Spy Pick: Low-Key But 'Rock-Solid'

Spy Pick: Low-Key But 'Rock-Solid'
January 6th, 2007  
Team Infidel

Topic: Spy Pick: Low-Key But 'Rock-Solid'

Spy Pick: Low-Key But 'Rock-Solid'
Los Angeles Times
January 6, 2007
A key question about the intelligence veteran is whether he's tough enough for the job.
By Greg Miller, Times Staff Writer
WASHINGTON President Bush's nominee to be the next director of national intelligence is a spy agency veteran who is a master of the intricacies of the trade, from the technology of intercepting electronic signals to the financial sleight of hand of hidden, or "black," budgets.
The main question surrounding J. Michael McConnell's nomination to be the next intelligence chief is whether he is forceful enough to keep an already illdefined job from sliding into irrelevancy.
When the position of national intelligence director was created two years ago, even lawmakers who drafted legislation that created the job acknowledged that its actual authority was not clear.
A key national commission said the position had more responsibility than institutional power. And high-profile intelligence veterans, including new Defense Secretary Robert M. Gates, turned down a chance to occupy the post in part because of concerns about how it was structured.
John D. Negroponte, a longtime government official who became the first occupant of the position, spent much of his tenure trying to consolidate his control over the intelligence community, said Gregory Treverton, an analyst at Rand Corp. and former vice chairman of the National Intelligence Council, which represents all U.S. intelligence agencies.
"Negroponte had the reputation for being a savvy operator with no shortage of razor blades on his elbows," Treverton said. The fact that Negroponte is vacating the position 18 months into his tenure, Treverton said, "may be a commentary on just how hard it is."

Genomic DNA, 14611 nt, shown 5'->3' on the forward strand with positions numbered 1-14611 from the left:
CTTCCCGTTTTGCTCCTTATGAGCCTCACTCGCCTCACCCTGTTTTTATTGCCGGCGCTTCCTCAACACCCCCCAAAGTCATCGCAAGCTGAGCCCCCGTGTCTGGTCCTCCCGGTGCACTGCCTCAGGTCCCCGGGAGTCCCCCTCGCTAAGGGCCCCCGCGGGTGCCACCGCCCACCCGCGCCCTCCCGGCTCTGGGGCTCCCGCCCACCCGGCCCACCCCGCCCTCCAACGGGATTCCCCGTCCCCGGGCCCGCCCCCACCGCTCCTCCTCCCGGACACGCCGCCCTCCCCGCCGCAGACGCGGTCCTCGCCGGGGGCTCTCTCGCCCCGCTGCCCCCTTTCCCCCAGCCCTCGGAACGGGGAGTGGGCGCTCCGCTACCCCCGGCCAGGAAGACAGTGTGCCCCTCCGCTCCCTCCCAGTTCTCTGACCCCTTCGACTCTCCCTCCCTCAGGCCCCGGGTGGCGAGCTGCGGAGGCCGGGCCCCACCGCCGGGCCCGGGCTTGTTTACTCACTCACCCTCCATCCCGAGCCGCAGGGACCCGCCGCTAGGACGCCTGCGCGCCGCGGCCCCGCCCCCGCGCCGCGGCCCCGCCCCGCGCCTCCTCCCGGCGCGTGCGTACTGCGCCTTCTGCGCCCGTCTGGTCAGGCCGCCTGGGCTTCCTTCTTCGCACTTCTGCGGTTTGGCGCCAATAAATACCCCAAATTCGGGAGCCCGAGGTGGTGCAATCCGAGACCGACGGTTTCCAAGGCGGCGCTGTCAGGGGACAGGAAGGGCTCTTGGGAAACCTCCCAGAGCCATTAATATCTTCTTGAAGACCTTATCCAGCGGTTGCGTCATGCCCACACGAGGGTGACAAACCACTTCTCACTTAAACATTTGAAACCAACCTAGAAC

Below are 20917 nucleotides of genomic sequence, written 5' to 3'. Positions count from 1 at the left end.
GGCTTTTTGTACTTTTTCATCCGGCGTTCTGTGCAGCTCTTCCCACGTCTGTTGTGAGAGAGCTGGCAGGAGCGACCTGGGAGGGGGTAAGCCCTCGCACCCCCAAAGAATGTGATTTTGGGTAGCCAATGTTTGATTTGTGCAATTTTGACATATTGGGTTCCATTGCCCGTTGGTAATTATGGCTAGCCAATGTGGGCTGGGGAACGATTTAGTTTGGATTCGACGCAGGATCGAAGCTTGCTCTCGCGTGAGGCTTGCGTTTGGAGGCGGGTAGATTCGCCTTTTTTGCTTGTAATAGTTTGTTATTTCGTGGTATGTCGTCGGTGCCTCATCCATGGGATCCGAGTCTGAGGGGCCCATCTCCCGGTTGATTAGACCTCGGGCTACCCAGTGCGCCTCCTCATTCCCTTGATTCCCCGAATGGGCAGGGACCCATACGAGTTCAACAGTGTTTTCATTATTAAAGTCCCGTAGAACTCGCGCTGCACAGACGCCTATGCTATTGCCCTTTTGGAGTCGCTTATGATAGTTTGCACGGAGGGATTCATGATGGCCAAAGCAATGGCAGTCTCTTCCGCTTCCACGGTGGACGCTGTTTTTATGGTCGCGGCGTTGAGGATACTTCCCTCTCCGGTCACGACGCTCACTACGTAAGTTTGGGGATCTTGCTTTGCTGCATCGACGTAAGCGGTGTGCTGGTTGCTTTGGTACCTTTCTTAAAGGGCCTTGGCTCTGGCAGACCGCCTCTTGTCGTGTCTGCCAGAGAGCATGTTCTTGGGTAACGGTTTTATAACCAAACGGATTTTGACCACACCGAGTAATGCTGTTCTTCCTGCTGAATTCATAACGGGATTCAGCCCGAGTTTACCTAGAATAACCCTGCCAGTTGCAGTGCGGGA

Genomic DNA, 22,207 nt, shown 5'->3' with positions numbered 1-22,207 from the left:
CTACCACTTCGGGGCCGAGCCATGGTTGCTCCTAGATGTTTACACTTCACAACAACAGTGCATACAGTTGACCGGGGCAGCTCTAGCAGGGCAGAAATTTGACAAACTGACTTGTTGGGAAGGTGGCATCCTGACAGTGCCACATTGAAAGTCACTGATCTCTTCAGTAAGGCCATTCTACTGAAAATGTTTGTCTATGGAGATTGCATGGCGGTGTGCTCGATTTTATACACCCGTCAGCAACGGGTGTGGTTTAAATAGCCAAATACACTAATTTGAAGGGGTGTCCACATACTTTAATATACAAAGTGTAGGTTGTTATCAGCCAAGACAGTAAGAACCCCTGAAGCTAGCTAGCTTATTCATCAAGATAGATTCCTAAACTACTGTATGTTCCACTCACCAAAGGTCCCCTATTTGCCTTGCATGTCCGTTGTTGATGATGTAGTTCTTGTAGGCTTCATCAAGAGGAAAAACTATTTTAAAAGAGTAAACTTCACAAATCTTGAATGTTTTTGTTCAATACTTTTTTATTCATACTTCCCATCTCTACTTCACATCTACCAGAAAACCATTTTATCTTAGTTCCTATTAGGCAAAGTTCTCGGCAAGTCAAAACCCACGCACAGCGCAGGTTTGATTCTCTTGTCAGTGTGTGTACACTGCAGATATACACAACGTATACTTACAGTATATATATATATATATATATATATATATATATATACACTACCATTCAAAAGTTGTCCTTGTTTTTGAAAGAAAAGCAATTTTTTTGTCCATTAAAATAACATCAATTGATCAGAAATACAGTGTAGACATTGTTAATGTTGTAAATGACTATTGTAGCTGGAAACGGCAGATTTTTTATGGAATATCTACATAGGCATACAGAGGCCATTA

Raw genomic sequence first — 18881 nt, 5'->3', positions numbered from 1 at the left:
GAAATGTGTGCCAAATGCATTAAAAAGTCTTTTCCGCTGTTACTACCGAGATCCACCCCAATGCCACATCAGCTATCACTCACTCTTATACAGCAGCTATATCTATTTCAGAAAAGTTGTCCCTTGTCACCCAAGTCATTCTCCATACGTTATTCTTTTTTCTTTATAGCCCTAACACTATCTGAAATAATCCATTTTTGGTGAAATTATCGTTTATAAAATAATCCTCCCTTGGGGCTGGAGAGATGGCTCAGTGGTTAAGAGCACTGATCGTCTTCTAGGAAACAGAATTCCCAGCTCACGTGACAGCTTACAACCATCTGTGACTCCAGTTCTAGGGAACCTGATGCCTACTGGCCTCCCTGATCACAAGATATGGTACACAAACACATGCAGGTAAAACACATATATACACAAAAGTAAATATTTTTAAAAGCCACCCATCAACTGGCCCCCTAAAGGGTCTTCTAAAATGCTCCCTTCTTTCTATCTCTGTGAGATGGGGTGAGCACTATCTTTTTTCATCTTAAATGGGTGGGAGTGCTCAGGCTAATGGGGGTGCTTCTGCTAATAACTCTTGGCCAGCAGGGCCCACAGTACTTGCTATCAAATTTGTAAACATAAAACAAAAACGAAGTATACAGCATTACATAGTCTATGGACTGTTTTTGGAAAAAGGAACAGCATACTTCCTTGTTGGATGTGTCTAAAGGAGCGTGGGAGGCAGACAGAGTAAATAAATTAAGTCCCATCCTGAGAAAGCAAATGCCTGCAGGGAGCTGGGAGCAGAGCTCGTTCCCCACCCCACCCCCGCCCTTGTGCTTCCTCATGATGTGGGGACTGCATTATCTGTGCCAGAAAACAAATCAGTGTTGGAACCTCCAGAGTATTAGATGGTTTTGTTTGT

Others in Washington were more blunt. In turning to McConnell, the White House "went from Negroponte, who was a pretty significant figure, to a less significant one," said a senior government official involved in creating the director's post.
If McConnell is not able to impose his will on the 16 intelligence agencies that fall under his responsibility, "it could be the beginning of the end of the DNI's office," the official said on condition of anonymity because he was not authorized to speak publicly.
McConnell, 63, is known for his courtly manner and soft South Carolina drawl. A retired Navy vice admiral, he is part of an influx of national security officials who first came to prominence during the administration of President George H.W. Bush.
During the 1991 Persian Gulf War, McConnell was a senior intelligence advisor to thenDefense Secretary Dick Cheney and then-Chairman of the Joint Chiefs of Staff Colin L. Powell. In that position, he also established relationships with Gates and Condoleezza Rice, who then worked at the National Security Council in the White House.
McConnell later served as director of the National Security Agency, which is the nation's largest intelligence agency and is responsible for eavesdropping on electronic communications around the world.
The NSA is widely viewed as having struggled during McConnell's 1992-to-1996 tenure to keep up with emerging technologies, including the Internet. Even so, McConnell is seen as having been an effective leader who pushed to improve the agency's ability to confirm the authenticity of intercepted e-mails and other communications.
McConnell "is rock-solid," Treverton said. "He knows intelligence, and he's a steady pair of hands."
After retiring, McConnell, a graduate of Furman University in South Carolina, joined the consulting firm Booz Allen Hamilton, where he has spent the last 10 years serving as an advisor to companies and government agencies on intelligence and technology issues.
If confirmed by the Senate, McConnell is widely expected to follow the course set by Negroponte and continue pushing for better information-sharing among intelligence agencies, rather than launch a major shake-up.
McConnell is invariably described as low-key, causing some to question whether he is the right pick for a job that would seem to require an appetite and aptitude for bureaucratic infighting.
But supporters note that McConnell will not have to contend with Donald H. Rumsfeld, who as Defense secretary opposed the creation of the position and was widely seen as pushing the military to encroach on spy agency turf. Rumsfeld stepped down as Defense secretary last month.
Because of his long-standing ties to Cheney, Gates and others, McConnell also has built-in allies.
"McConnell is very quiet," said Mark M. Lowenthal, a former senior CIA official. "But he has a lovely touch, and he's well-known to a lot of people in the community who are still in senior positions, in a way that Negroponte was not."

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